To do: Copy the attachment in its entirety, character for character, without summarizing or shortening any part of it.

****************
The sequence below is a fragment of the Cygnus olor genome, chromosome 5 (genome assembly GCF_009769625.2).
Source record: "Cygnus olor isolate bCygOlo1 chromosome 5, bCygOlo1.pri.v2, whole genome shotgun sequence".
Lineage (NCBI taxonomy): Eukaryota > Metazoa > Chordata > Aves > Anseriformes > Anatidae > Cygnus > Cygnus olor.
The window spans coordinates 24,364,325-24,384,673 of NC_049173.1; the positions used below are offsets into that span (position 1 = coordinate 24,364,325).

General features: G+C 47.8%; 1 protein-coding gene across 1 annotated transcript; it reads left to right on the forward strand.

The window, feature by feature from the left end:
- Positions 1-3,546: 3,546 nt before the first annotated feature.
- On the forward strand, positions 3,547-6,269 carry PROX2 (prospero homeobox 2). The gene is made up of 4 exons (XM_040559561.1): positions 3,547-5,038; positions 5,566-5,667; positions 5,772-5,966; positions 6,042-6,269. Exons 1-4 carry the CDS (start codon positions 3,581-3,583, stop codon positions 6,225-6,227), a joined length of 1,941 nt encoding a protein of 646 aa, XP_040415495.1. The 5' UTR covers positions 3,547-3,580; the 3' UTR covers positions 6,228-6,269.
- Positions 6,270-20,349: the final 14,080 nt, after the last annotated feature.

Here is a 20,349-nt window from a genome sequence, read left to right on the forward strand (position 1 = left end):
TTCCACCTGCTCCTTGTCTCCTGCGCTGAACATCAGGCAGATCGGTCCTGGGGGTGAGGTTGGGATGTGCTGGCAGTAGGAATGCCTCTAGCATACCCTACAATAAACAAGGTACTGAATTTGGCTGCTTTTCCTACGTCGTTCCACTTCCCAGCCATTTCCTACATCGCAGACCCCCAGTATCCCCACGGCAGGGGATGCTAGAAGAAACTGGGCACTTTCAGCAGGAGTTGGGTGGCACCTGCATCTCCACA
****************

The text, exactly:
The sequence below is a fragment of the Cygnus olor genome, chromosome 5 (genome assembly GCF_009769625.2).
Source record: "Cygnus olor isolate bCygOlo1 chromosome 5, bCygOlo1.pri.v2, whole genome shotgun sequence".
Lineage (NCBI taxonomy): Eukaryota > Metazoa > Chordata > Aves > Anseriformes > Anatidae > Cygnus > Cygnus olor.
The window spans coordinates 24,364,325-24,384,673 of NC_049173.1; the positions used below are offsets into that span (position 1 = coordinate 24,364,325).

General features: G+C 47.8%; 1 protein-coding gene across 1 annotated transcript; it reads left to right on the forward strand.

The window, feature by feature from the left end:
- Positions 1-3,546: 3,546 nt before the first annotated feature.
- On the forward strand, positions 3,547-6,269 carry PROX2 (prospero homeobox 2). The gene is made up of 4 exons (XM_040559561.1): positions 3,547-5,038; positions 5,566-5,667; positions 5,772-5,966; positions 6,042-6,269. Exons 1-4 carry the CDS (start codon positions 3,581-3,583, stop codon positions 6,225-6,227), a joined length of 1,941 nt encoding a protein of 646 aa, XP_040415495.1. The 5' UTR covers positions 3,547-3,580; the 3' UTR covers positions 6,228-6,269.
- Positions 6,270-20,349: the final 14,080 nt, after the last annotated feature.

Here is a 20,349-nt window from a genome sequence, read left to right on the forward strand (position 1 = left end):
TTCCACCTGCTCCTTGTCTCCTGCGCTGAACATCAGGCAGATCGGTCCTGGGGGTGAGGTTGGGATGTGCTGGCAGTAGGAATGCCTCTAGCATACCCTACAATAAACAAGGTACTGAATTTGGCTGCTTTTCCTACGTCGTTCCACTTCCCAGCCATTTCCTACATCGCAGACCCCCAGTATCCCCACGGCAGGGGATGCTAGAAGAAACTGGGCACTTTCAGCAGGAGTTGGGTGGCACCTGCATCTCCACA